The serious shortage of accommodation in Australia after World War Two made settlement difficult for immigrants from Europe. The community had welcomed migrants into their own homes, but by the late 1940s the volume of migration increased to a level where this approach could not meet the need of new arrivals so the Australian Jewish Welfare and Relief Society purchased a large house in Burke Road Camberwell. Up to eighty people were housed there, the rooms divided by hanging cloths intended to create separate spaces for families.
The Australian Jewish Welfare Relief Society bought three smaller accommodation facilities in St Kilda, Carlton and Coburg, for temporary migrant accommodation. At least three of the Landsmanshaftn maintained refugee hostels during the period immediately after the war -- the Warsaw Centre, the Radomer Centre and the Bialystocker Centre in Robe Street St Kilda, the largest of the hostels. Yiddish was the lingua franca of the vast majority of these immigrants and was the language of communication within the hostels.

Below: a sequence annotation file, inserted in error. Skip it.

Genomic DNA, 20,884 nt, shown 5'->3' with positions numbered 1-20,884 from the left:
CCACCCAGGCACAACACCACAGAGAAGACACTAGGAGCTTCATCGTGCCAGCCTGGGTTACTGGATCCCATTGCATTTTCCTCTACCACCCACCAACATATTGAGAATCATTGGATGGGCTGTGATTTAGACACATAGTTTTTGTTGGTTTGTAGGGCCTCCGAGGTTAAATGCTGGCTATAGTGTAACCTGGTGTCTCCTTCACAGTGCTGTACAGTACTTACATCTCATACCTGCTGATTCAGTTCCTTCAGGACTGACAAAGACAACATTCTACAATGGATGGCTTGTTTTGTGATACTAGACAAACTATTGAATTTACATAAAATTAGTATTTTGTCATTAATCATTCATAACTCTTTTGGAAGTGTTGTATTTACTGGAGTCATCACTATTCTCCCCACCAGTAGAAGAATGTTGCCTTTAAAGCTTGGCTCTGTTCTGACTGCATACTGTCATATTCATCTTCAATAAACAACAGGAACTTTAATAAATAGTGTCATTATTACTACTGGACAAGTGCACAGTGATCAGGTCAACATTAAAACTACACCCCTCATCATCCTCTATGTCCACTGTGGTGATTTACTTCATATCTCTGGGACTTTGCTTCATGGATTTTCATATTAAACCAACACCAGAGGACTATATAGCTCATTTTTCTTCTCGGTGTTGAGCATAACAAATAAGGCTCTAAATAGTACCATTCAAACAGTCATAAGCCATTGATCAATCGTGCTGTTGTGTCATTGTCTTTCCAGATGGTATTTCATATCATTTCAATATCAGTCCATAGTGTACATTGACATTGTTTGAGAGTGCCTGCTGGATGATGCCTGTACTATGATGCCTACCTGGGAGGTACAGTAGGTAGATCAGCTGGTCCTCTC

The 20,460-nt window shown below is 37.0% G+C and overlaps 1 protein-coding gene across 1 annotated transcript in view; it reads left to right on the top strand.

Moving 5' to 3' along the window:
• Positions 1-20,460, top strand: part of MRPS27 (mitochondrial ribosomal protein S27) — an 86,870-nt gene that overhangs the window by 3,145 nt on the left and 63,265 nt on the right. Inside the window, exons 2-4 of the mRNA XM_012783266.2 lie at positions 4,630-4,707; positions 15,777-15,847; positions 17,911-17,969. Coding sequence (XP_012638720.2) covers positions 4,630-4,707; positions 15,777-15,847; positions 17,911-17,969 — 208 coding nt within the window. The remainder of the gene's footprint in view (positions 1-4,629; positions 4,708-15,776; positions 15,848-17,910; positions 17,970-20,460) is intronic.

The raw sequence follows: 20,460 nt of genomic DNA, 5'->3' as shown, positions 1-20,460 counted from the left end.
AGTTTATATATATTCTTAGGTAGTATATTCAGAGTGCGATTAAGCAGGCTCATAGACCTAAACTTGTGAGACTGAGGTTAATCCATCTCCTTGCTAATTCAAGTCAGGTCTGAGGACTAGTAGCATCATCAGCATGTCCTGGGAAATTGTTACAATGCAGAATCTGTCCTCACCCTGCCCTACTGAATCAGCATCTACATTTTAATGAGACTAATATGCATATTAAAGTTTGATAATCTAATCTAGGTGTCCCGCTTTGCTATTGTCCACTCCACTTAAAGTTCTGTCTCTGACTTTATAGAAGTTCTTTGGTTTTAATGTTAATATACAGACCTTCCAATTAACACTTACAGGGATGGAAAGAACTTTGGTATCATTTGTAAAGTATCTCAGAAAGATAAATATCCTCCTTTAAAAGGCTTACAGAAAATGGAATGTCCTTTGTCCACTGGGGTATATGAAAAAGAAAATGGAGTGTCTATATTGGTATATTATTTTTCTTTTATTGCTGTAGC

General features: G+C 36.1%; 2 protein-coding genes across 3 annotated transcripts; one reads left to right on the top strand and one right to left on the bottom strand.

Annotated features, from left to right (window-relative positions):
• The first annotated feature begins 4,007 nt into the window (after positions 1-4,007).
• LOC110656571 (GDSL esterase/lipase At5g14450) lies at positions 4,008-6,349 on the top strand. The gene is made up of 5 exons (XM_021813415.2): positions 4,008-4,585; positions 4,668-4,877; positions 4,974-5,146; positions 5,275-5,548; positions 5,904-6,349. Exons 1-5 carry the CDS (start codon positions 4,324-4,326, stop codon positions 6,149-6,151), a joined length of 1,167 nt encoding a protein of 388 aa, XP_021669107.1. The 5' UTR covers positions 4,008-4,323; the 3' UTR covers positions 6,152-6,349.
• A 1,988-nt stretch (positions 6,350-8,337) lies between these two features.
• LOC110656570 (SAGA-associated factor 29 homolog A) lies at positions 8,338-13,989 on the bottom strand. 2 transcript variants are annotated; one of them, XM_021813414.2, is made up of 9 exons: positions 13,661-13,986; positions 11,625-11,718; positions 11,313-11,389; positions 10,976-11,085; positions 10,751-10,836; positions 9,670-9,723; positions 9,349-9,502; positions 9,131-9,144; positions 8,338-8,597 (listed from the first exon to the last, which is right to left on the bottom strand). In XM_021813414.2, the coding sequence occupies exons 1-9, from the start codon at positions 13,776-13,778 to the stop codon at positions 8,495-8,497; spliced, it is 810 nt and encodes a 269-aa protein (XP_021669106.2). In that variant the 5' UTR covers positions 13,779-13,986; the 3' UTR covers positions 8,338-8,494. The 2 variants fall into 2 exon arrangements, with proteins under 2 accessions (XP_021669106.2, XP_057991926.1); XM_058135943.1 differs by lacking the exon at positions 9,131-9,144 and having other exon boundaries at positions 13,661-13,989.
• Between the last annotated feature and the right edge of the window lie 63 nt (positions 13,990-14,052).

Source: Rodney Benjamin, A Serious Influx of Jews (Allen and Unwin: Melbourne 1998)